Consolidation to pick up speed

Guillaume Sachet, Quentin Derome, Kelvin Teo - Accenture
22/11/2010
News
Commentary

M&A transactions in the APAC telecom industry have risen since 2005, driven by the expansion of both local and foreign players. From 2005 to 2008, transaction volumes doubled and values quadrupled. Deal premiums also soared past the overall industry average. They peaked at 48% in 2007, almost twice the size of those paid for other industries, making it a relatively expensive industry for M&A activities.

The global financial crisis brought this to an end. Telecom deals fell by more than 35% in volume and 80% in value. Deal premium collapsed to their 2005 level (~25%). This stood in contrast with the overall industry premiums that rose through the crisis, from 11% in 2006 to 35% in 2009.

While telecom transactions in APAC have historically accounted for a smaller share of M&A deals relative to other regions (7% vs 10% for North America and Western Europe), has the 2008 crisis reset the industry from being an "under-represented, over-valued industry" to an "under-represented, under-valued industry", creating a window of opportunity for M&A?

Based on the analysis of 225 completed M&A transactions (excluding private-equity deals) with a further focus on 40 public deals, we look at the M&A trends in APAC as well as the acquirer profiles and deal valuations and premiums.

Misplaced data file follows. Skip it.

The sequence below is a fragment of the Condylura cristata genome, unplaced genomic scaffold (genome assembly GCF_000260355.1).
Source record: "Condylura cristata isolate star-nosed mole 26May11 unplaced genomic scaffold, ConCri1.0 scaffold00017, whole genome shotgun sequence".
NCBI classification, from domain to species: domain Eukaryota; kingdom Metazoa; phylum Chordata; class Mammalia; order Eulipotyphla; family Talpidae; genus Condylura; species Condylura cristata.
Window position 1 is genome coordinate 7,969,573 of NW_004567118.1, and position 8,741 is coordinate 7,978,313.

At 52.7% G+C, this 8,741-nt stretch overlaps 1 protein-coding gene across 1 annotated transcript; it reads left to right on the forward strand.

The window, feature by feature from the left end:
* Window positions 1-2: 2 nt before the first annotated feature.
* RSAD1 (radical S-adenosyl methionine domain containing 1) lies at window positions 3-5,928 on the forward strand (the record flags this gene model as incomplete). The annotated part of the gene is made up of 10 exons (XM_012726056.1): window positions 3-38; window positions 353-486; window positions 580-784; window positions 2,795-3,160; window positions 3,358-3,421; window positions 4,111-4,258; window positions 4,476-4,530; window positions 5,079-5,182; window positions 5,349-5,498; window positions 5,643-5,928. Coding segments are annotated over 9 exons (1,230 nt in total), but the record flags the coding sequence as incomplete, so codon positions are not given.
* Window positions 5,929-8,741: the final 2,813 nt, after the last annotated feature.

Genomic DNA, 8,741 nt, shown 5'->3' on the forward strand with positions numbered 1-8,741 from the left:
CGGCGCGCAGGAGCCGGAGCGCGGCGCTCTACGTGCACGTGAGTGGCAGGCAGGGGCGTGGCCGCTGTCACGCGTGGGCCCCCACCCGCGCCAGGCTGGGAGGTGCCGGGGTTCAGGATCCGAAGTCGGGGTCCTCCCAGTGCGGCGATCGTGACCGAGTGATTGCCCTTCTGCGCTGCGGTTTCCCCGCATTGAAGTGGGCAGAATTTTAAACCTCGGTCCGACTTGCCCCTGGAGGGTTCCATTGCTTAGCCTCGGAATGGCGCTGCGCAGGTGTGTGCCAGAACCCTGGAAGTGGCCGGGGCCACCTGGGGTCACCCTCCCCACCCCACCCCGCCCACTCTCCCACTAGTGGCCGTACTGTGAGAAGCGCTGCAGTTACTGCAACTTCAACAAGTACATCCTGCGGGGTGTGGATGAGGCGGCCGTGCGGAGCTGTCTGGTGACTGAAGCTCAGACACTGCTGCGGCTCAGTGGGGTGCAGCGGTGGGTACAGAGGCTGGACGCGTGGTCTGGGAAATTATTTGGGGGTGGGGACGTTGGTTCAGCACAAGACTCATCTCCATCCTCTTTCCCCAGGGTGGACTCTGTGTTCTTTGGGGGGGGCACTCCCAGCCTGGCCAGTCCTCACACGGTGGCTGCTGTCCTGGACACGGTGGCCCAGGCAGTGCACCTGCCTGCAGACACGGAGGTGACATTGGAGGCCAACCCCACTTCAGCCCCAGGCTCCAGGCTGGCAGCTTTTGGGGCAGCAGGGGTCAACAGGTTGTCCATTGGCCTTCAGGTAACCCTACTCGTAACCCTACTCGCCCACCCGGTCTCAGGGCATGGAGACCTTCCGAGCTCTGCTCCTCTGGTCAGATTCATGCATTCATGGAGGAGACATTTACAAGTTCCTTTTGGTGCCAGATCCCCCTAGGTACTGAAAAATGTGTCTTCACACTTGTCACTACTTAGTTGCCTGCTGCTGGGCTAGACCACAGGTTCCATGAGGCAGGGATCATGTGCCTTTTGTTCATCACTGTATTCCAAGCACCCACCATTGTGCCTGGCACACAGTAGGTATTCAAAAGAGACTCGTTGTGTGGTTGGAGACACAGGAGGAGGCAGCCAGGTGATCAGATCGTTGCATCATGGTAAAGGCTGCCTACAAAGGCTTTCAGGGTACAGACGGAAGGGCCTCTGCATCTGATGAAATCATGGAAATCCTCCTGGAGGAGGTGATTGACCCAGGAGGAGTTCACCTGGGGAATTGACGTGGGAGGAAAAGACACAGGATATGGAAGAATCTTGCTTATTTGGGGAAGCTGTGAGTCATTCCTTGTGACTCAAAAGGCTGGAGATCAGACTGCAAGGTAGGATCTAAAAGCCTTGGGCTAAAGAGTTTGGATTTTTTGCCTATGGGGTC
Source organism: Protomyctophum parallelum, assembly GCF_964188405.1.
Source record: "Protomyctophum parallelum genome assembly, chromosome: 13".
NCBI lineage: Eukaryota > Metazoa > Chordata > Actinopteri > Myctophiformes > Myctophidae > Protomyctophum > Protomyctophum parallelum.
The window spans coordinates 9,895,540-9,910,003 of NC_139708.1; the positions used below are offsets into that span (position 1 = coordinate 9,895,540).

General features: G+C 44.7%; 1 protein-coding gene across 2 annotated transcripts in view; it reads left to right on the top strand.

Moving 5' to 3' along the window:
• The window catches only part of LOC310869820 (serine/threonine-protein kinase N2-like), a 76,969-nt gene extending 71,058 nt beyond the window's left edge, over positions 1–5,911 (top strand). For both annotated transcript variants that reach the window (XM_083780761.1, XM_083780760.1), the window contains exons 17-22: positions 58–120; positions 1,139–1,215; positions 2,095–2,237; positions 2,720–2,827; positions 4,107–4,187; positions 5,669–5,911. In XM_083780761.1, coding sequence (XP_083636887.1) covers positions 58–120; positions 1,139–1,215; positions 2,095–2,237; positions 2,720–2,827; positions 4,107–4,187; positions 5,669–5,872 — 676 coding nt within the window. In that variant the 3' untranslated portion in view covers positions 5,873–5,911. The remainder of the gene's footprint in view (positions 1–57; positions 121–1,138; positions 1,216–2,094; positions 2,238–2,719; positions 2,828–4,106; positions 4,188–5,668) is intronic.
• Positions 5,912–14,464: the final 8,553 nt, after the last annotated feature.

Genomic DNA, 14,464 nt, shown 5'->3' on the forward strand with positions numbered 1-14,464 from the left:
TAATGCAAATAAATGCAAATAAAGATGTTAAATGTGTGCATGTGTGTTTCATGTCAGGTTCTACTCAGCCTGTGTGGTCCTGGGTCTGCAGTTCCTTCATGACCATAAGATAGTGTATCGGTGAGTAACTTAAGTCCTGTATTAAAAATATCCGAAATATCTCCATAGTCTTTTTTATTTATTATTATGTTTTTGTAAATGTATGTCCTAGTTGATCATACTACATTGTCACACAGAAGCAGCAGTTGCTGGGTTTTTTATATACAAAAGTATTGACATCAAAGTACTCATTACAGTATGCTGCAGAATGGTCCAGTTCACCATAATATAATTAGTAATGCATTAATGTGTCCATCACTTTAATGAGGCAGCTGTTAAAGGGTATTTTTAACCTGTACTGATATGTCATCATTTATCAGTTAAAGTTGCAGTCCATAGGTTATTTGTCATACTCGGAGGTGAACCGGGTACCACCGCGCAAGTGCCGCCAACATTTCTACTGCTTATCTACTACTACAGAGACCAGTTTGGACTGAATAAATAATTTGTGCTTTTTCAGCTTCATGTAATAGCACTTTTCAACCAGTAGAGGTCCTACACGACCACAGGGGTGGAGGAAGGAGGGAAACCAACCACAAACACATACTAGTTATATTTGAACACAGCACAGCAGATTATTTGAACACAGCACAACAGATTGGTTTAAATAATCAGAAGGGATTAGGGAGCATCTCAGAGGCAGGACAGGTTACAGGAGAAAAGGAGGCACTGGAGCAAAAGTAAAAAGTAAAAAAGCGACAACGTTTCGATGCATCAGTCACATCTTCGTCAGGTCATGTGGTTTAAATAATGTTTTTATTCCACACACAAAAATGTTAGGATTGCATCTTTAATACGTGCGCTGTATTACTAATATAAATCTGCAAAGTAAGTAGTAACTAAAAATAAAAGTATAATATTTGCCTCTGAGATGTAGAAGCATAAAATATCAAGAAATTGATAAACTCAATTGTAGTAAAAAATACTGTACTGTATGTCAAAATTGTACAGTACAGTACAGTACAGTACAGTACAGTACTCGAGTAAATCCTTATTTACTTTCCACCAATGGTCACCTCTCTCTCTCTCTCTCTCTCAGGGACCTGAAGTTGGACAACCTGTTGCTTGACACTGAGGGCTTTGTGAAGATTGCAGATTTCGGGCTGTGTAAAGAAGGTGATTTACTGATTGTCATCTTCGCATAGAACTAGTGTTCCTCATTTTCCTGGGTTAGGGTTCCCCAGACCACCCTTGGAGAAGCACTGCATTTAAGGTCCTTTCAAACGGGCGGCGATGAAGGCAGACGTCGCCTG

Since the beginning of 2010, M&A activities in the industry in the region show signs of revival. We observe four trends that could deeply modify the landscape next year.

First, the revival of M&A deals spans across APAC, with Greater China and South Korea being the primary actors in volume (in Q1 both regions were driving 60% of all transactions).

Large transactions and deal values are also on the rise. Although transactions are essentially small to mid-cap deals (82%), the proportion of large-cap deals has been steady from 2005 to 2008 (12-15% of total). For Q1, large-cap deals represented over 20% of all transactions with their average value of $300 million, a 50% increase from 2009.

APAC, traditionally a domestic M&A market, is witnessing increasing cross-border activity. >From 2005 to 2009, 80% of the deals were domestic. In Q1 2010 however, transaction levels show rising cross-border volumes.

Finally, although there is limited evidence of horizontal integration through M&A between telecom and media companies (since 2005, such convergence deals have remained marginal and driven less than $5 million in value), convergence is likely to trigger a new wave of M&A in 2011.

Although a revival of M&A in the APAC telecom market is yet to confirm across 2010 and 2011, the above trends are certainly announcing an exciting shift for the industry, especially as we see a rise in Pan-Asian "empire builders".

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